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Asia

CrisisWatch Asia

CrisisWatch is our global conflict tracker, a tool designed to help decision-makers prevent deadly violence by keeping them up-to-date with developments in over 70 conflicts and crises, identifying trends and alerting them to risks of escalation and opportunities to advance peace.

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Trends for Last Month December 2018

Deteriorated Situations

BangladeshIndonesia

Improved Situations

Sri Lanka

Outlook for This Month January 2019

Conflict Risk Alerts

Bangladesh

Resolution Opportunities

none

President's Take

Out with the Old Year, Omens for the New

Contributor

President & CEO
Rob_Malley

In his introduction to this month's edition of CrisisWatch, Crisis Group's conflict tracker, our President Robert Malley sees indicators of escalation in Somalia, Sudan and Syria, and possible signs of conflict mitigation in Afghanistan, Armenia and Yemen.

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Reports & Briefings

In The News

4 Jan 2019
A relatively modest trade would help kickstart a more meaningful diplomatic process [between the U.S. and North Korea]. A verified shutdown of the Yongbyon nuclear facility wouldn’t end North Korea’s program but it could be significant. Washington Examiner

Stephen Pomper

Program Director, United States
1 Jan 2019
While the news of a potential U.S. drawdown may be a reason for cautious optimism in the region, [Afghanistan's neighbours] don’t want an abrupt withdrawal. Reuters

Graeme Smith

Former Senior Analyst, Afghanistan
23 Oct 2018
U.S.-China relations have deteriorated to their worst point since the 1989 Tiananmen Square pro-democracy protests in Beijing. Miami Herald

Michael Kovrig

Senior Adviser, North East Asia
23 Sep 2018
The [U.S.] president is prepared to bluster and threaten, but he also wants to achieve the deal of the century. With North Korea, it worked because he had a willing partner. The problem he’s going to face with Iran is that the leaders there believe a meeting would validate his strategy The New York Times

Robert Malley

President & CEO
1 Aug 2018
Attacking lightly defended targets has been part of [the Islamic State's] modus operandi from the outset. AFP

Borhan Osman

Senior Analyst, Afghanistan
26 Jul 2018
Broadly speaking, one side [the U.S.] wants denuclearization first, normalization of relations later, and the other [North Korea] wants normalization of relations first, then denuclearization later. Reuters

Christopher Green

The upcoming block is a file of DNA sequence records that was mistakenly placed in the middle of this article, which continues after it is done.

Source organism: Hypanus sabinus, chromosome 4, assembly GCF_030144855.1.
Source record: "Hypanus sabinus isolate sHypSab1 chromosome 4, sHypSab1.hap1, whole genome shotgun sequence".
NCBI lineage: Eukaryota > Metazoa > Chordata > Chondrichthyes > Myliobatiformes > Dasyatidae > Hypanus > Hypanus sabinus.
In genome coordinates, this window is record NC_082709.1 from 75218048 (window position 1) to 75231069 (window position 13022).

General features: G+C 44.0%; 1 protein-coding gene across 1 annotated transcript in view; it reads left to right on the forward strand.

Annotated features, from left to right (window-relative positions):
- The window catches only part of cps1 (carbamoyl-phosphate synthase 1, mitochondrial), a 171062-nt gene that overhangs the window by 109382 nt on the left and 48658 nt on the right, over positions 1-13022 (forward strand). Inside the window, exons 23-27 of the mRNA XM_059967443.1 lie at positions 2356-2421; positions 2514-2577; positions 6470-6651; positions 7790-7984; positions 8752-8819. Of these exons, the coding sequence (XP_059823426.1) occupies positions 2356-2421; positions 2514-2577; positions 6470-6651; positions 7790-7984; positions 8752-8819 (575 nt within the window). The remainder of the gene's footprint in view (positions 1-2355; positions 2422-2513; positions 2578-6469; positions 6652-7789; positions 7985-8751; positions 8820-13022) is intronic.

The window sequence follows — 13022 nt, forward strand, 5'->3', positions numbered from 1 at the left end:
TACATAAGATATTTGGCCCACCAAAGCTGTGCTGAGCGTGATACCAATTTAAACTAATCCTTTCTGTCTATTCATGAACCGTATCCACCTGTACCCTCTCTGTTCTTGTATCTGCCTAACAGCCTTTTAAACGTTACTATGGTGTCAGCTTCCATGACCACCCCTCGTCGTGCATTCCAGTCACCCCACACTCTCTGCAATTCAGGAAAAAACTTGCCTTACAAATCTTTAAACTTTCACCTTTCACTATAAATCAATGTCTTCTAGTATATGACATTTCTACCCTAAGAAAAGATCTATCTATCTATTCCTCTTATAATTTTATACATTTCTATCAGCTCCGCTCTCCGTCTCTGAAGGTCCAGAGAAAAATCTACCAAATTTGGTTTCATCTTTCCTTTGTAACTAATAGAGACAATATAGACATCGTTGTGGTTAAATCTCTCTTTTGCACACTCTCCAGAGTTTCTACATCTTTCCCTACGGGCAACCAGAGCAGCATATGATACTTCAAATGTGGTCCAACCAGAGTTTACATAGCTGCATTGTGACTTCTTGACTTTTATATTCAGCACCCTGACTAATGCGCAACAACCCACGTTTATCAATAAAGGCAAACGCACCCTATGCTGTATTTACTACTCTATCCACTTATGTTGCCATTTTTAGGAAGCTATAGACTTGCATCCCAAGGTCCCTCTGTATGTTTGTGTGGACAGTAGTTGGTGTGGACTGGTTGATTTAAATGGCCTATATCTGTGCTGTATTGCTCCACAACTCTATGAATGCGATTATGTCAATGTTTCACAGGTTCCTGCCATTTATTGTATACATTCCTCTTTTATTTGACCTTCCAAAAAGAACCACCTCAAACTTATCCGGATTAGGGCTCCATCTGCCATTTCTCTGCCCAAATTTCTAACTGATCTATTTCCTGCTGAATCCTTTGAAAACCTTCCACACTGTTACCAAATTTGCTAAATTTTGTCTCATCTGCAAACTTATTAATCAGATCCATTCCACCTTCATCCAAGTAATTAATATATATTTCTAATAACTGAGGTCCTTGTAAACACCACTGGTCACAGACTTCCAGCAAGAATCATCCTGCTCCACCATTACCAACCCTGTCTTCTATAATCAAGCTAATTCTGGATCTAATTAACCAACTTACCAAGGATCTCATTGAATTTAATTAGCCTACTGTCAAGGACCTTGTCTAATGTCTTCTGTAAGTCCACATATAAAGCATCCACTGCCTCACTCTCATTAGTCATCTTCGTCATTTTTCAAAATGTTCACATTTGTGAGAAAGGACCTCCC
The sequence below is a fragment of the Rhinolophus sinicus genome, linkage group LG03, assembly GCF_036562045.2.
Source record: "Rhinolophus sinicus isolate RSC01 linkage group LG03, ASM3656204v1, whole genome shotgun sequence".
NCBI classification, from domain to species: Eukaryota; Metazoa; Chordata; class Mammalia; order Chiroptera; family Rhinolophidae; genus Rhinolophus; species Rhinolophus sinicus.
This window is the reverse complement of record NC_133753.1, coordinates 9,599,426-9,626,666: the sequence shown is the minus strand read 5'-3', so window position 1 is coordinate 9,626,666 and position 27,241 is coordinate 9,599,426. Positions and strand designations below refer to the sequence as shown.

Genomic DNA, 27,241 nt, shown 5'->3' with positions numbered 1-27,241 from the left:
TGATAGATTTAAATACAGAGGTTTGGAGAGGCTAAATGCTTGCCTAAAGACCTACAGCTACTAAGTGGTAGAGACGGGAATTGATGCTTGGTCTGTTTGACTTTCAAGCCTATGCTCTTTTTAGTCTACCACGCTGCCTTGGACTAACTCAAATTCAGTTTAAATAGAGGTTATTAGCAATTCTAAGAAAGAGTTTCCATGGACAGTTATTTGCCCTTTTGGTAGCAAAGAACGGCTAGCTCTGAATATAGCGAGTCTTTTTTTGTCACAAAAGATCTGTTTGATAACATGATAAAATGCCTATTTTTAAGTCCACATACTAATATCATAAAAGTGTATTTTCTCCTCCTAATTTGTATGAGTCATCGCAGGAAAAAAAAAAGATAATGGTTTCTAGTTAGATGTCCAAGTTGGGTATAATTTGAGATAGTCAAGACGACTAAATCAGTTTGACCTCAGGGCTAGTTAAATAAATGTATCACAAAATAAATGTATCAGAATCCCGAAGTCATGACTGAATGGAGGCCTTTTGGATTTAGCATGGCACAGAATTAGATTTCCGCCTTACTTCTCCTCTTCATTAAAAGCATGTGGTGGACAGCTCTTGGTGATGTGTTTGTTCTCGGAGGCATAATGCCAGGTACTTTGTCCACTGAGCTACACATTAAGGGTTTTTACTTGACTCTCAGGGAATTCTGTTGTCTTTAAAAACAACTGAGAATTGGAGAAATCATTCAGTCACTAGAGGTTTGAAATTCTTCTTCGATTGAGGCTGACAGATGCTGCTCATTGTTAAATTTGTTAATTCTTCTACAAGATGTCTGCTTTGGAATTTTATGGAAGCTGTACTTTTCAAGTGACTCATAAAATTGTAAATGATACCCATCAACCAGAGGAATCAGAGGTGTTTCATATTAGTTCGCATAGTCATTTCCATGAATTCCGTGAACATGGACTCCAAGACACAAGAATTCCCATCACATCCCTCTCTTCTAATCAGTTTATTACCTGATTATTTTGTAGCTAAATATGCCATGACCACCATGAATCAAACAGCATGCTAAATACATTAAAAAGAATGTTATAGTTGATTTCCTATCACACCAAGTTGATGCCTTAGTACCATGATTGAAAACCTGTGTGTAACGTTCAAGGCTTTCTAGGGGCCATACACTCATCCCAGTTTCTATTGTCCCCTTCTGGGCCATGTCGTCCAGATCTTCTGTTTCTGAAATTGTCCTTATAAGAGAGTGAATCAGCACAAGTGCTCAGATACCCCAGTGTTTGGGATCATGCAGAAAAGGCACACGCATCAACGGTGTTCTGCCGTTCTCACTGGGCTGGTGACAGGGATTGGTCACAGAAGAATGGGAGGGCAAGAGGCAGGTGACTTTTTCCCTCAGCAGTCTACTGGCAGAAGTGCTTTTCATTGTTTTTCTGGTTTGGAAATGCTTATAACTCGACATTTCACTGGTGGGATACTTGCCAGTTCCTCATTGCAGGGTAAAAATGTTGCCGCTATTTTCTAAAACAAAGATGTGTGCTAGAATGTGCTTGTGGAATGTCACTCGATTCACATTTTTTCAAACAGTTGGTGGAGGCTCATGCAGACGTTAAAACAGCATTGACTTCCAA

Senior Adviser, Korean Peninsula

Latest Updates

Briefing / Asia

Bangladesh-Myanmar: The Danger of Forced Rohingya Repatriation

Bangladesh and Myanmar have struck a deal for the involuntary repatriation of over 2,000 Rohingya refugees. But the agreement is rushed and threatens stability on both sides of the border. Myanmar and Bangladesh should halt the plan and instead work to create conditions conducive to a safe and dignified return. 

Q&A / Asia

Kandahar Assassinations Show Rising Taliban Strength in Afghanistan

The Taliban have claimed the assassination of an influential Afghan police chief and another official in an attack that narrowly missed the head of U.S. forces. Senior Analyst Borhan Osman and Consultant Graeme Smith explain the repercussions for political stability in southern Afghanistan.

Commentary / Asia

Getting the U.S. in Step with the Koreas’ Diplomatic Dance

A new round of inter-Korean diplomacy commenced 18 September as the North and South Korean leaders met for a three-day summit. Meanwhile, U.S.-North Korean relations are reverting to previous bad form. Washington should welcome Seoul’s help in restarting productive contacts with Pyongyang.

Also available in 简体中文
Commentary / Asia

As New U.S. Envoy Appointed, Turbulent Afghanistan’s Hopes of Peace Persist

The new U.S. adviser on Afghanistan, Zalmay Khalilzad, has a tough assignment: fostering peace between the Afghan government and the Taliban. Crisis Group’s Borhan Osman says that recent violence has soured the public mood, but that leaders on all sides still appear committed – at least rhetorically – to peace talks.

Briefing / Asia

Myanmar’s Stalled Transition

Aung San Suu Kyi’s government appears stuck amid international condemnation of the Rohingya's mass displacement and domestic unease about the economy. To nudge Myanmar’s post-junta transition forward, the UN should combine engagement with pressure for accountability for crimes against humanity and eventual refugee return.

Also available in Burmese

Our People

Borhan Osman

Senior Analyst, Afghanistan

Laurel Miller

Program Director, Asia
LaurelMillerICG